To obtain a NIWOP topography, three images I 1, I 2, I 3 with the grid pattern at spatial phases 0, 2π/3, 4π/3 are captured. An optically sectioned image Isec is then produced after the grid pattern is removed with the homodyne detection principle, Isec=[(I 1−I 2)2 +(I 1 −I 3)2 +(I 2 − I 3)2]1/2.In this work the exposure time of each single frame is 0.6 sec. At present the capture and processing time for a raw NIWOP image is within 3 sec, which is mainly limited by the mechanical stability of the moving grid pattern. Because the slope of the axial response curve is very sharp, as we place the sample surface slightly away from the focal plane (into the linear region), nanometer topographic sensitivity is easy to achieve. The height of the topography is calibrated from the slope in the linear range of the axial response curve. The depth resolution of this system is 16 nm. More details about the NIWOP technique can be found in our previous publications [9, 13].
In Ref. , we performed the super-resolution image restoration by a homemade program using an expectation-maximization maximum-likelihood estimation algorithm. The iteration process of such an algorithm has been verified to shrink the point spread function  or to extend the width of the optical transfer function . This is known as the super-resolution imaging capability. With the nanometer height sensitivity of NIWOP as the contrast mechanism, we demonstrated that the lateral resolution could be improved from 230 nm to 70 nm using a metal stripe as the specimen. The drawback of our homemade iteration program is that the computation speed had not been optimized. Because consecutive highresolution image frames are necessary for living cell observations, the image processing time must be shortened. In this work we employ a commercial software product (Scientific Volume Imaging B.V. Huygens Essential) with a similar maximum-likelihood estimation algorithm to perform the super-resolution image restoration. For the images presented in this article, we set the quality factor in the software as 0.001 as the stopping criterion of iterations.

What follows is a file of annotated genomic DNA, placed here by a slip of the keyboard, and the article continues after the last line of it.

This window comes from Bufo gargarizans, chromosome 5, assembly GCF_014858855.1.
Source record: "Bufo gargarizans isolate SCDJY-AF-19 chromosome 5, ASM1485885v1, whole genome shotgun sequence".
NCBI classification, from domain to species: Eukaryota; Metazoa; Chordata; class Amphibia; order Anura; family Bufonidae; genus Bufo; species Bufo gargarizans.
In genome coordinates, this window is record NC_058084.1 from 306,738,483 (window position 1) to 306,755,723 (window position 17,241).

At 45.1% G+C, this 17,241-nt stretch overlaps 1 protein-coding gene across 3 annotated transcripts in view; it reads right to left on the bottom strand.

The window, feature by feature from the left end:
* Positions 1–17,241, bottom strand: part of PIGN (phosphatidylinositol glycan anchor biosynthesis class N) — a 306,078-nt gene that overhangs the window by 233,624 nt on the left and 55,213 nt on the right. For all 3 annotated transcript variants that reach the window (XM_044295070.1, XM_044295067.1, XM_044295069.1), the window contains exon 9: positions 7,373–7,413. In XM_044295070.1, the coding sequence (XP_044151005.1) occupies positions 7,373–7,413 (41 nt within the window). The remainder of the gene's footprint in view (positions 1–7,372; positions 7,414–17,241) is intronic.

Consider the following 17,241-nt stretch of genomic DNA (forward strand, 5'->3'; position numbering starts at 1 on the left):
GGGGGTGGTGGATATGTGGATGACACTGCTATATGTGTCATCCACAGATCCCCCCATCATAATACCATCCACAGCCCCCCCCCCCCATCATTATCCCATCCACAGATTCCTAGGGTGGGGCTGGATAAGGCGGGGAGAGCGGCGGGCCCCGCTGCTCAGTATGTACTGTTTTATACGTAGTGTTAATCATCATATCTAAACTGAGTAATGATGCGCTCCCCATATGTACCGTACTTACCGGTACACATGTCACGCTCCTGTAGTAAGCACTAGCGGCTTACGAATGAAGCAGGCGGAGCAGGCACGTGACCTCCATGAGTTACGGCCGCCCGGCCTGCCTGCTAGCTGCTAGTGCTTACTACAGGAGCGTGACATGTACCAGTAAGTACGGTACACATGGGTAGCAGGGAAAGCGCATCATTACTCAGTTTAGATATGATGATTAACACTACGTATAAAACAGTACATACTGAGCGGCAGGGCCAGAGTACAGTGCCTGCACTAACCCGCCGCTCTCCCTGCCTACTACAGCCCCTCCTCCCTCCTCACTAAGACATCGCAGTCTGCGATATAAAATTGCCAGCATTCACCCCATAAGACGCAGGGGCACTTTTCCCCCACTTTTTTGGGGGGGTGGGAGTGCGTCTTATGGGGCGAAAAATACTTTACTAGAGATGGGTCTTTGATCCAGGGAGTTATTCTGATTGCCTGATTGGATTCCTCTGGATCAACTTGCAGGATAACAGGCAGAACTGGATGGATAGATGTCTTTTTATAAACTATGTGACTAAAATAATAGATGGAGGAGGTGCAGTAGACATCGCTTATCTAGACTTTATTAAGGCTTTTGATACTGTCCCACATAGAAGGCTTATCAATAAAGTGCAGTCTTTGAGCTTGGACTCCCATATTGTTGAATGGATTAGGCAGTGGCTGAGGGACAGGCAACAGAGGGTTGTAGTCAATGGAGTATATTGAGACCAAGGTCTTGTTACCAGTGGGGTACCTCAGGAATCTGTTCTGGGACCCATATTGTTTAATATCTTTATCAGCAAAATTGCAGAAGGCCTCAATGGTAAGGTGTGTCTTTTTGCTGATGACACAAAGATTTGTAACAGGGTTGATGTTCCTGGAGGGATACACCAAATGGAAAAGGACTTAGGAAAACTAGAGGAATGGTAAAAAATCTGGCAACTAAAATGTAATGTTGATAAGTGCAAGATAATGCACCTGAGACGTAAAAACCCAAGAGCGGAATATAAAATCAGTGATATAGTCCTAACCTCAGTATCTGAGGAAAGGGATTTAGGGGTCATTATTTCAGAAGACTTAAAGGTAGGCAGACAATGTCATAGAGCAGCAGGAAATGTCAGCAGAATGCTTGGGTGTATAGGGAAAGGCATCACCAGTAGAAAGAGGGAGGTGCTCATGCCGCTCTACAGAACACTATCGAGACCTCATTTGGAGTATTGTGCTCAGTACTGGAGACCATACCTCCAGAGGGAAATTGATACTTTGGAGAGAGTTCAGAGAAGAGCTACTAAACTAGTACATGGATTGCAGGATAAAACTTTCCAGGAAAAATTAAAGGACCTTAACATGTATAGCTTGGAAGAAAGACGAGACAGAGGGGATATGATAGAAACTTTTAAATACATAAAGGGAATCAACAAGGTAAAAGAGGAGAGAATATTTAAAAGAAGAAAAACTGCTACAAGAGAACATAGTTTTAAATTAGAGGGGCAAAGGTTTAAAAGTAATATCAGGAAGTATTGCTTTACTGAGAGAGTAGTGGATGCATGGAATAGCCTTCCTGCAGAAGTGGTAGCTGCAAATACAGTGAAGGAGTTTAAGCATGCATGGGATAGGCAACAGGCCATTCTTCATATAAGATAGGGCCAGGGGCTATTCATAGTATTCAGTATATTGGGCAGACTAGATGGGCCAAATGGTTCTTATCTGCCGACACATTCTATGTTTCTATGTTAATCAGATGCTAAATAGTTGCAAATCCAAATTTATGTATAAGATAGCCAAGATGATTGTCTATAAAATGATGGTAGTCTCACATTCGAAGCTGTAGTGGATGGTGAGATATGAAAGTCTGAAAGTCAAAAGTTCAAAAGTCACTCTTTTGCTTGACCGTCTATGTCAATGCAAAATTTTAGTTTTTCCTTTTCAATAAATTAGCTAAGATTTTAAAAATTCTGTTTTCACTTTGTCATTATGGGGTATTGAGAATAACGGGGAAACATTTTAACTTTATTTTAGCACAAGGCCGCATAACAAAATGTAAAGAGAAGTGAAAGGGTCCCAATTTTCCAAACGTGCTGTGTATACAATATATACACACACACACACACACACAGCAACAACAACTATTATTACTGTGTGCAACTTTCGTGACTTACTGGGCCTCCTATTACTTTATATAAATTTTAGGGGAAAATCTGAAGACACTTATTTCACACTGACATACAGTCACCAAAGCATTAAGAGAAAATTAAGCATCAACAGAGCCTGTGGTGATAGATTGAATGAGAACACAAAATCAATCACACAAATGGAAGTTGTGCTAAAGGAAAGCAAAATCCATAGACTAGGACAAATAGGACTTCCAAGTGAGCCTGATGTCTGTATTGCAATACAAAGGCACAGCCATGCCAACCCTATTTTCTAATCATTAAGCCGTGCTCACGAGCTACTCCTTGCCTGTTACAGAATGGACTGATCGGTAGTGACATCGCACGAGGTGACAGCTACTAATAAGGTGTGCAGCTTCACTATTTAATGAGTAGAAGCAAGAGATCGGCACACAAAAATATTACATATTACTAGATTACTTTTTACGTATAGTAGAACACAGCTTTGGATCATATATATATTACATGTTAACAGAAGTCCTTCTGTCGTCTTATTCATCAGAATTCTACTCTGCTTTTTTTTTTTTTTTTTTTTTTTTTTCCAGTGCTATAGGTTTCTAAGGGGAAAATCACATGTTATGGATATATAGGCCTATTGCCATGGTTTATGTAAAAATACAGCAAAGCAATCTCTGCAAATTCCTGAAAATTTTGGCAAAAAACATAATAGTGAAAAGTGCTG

2.2 Cell culture and sample preparation
We culture the CL1–0 lung cancer cells in Dulbecco’s Modified Eagle’s Medium (DMEM) supplemented with 0.2% fetal bovine serum and 1% antibiotic pen-strep-ampho. The cells are placed in a 35-mm plastic dish and cultured at 37° C in a 5% CO2 atmosphere incubator. No treatment to the cells is required before the NIWOP observation. During the observation the culture medium containing the cells is kept at 34° C. Higher temperature leads to larger mechanical instability caused by the thermal expansion of the stage holding the culture dish.
3. Results and discussion
3.1 Contrast and resolution improvement of the NIWOP cell images